After the first phase, the State will continue to provide housing and related assistance to other Cook County nursing home residents with disabilities so they can move into the community. During the second phase, the state will implement a comprehensive plan to move Medicaid-recipients living in nursing homes who desire to move into the community in accordance with a plan based on data collected during the first phase. The State will spend no more, in the aggregate, than what it is now paying to serve people with disabilities living in nursing homes. “Historically, nursing home costs have far exceeded the costs of community-based services,” said Karen Ward of Equip for Equality, co-counsel for the class. “This Decree not only offers people with disabilities the choice to live independently, we believe it will also provide a significant cost savings to the State.”

Colbert v. Quinn is the third in a trio of class actions brought against the State on behalf of people with all types of disabilities living in institutions to assure them the choice to live in the community. The other two cases, Ligas v. Hamos and Williams v. Quinn, reached similar settlement agreements and have also been approved by the Court. “Court approval of the Colbert agreement brings us closer to our goal of ending the involuntary segregation and isolation of people with all types of disabilities in nursing homes and institutions across Cook County and Illinois,” said Benjamin Wolf of the ACLU of Illinois, co-counsel for the class.

Access Living and SNR Denton, which is providing representation on a pro bono basis, are serving as lead counsel on the case. The plaintiffs are also being represented by attorneys from the American Civil Liberties Union of Illinois and Equip for Equality, and by the Law Offices of Stephen F. Gold. Colbert v. Quinn is case number 07 C 4737. For documents related to the settlement, visit www.accessliving.org. For more information, contact Gary Arnold at 312-640-2199 (voice), 773-425-2536 (cell), garnold@accessliving.org .

About Access Living

Established in 1980, Access Living is a non-profit, Chicago-based disability rights and service organization that provides individualized, peer-based services for people with disabilities. With a strong influence in public policy and social reform, Access Living is a leading force in the community. Committed to challenging stereotypes, protecting civil rights and breaking institutional and community barriers, Access Living is a nationally recognized change agent at the forefront of the disability rights movement. For more information, www.accessliving.org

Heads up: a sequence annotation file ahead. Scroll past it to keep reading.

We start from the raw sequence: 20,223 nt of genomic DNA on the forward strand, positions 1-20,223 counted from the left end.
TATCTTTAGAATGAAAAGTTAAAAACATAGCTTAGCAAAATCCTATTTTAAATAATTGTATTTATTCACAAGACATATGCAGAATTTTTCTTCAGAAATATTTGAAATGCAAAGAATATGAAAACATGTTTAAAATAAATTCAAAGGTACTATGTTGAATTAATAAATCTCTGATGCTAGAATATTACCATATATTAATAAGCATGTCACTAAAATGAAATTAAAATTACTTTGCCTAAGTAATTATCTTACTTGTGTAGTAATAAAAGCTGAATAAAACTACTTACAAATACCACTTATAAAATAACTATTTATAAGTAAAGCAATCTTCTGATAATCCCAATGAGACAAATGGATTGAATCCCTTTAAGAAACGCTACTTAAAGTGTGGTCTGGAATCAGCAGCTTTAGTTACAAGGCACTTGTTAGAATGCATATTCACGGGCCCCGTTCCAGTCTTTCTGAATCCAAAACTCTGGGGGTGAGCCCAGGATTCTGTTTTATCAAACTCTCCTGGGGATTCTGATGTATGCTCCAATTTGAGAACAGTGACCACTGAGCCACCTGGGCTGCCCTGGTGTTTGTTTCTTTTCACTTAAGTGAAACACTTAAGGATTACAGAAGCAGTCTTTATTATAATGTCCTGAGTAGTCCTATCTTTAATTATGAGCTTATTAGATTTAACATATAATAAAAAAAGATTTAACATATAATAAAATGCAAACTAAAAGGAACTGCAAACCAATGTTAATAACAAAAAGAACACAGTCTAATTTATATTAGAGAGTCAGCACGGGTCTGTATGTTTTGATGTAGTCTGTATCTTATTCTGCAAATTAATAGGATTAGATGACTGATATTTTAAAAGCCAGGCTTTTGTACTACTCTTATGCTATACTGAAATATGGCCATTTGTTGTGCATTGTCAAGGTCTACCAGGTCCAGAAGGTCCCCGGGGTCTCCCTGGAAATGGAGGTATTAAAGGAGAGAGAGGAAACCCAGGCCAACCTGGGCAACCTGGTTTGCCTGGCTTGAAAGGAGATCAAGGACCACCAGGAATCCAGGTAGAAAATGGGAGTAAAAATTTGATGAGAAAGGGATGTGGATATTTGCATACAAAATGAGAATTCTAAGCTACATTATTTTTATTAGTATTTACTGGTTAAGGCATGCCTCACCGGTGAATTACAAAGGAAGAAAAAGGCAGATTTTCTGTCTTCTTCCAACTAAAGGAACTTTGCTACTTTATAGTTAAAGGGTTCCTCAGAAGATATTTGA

About SNR Denton

SNR Denton is a client-focused international legal practice delivering quality and value. SNR Denton serves clients in key business and financial centers from more than 60 locations in 43 countries, through offices, associate firms and special alliances across the US, the UK, Europe, the Middle East, Russia and the CIS, Asia Pacific and Africa, making it a top 25 legal services provider by lawyers and professionals worldwide. Joining the complementary top tier practices of its founding firms -- Sonnenschein Nath & Rosenthal LLP and Denton Wilde Sapte LLP -- SNR Denton offers business, government and institutional clients premier service and a disciplined focus to meet evolving needs in eight key industry sectors: Energy, Transport and Infrastructure; Financial Institutions and Funds; Government; Health and Life Sciences; Insurance; Manufacturing; Real Estate, Retail and Hotels; and Technology, Media and Telecommunications. For more information and legal notices, www.snrdenton.com.

About Equip for Equality

Designated in 1985 as the federally funded Protection and Advocacy System for people with disabilities in Illinois, Equip for Equality’s mission is to advance the human and civil rights of people with all types of disabilities in Illinois. Equip for Equality provides self-advocacy assistance, legal services, and disability rights education while also engaging in public policy and legislative advocacy and conducting abuse investigations and other oversight activities. For more information, www.equipforequality.org.

About the ACLU of Illinois

The American Civil Liberties Union is a non-partisan, non-profit membership organization dedicated to protecting and extending freedom, liberty and equality to all in the United States. The work of the ACLU is based upon, but not limited to, protecting the liberties and freedoms guaranteed by the U.S. Constitution, especially the Bill of Rights. With a membership of more than 500,000 nationwide - more than 23,000 in Illinois - the ACLU accomplishes its goals through litigating, lobbying and educating the public on a broad array of issues affecting our liberties. For more information, www.aclu-il.org.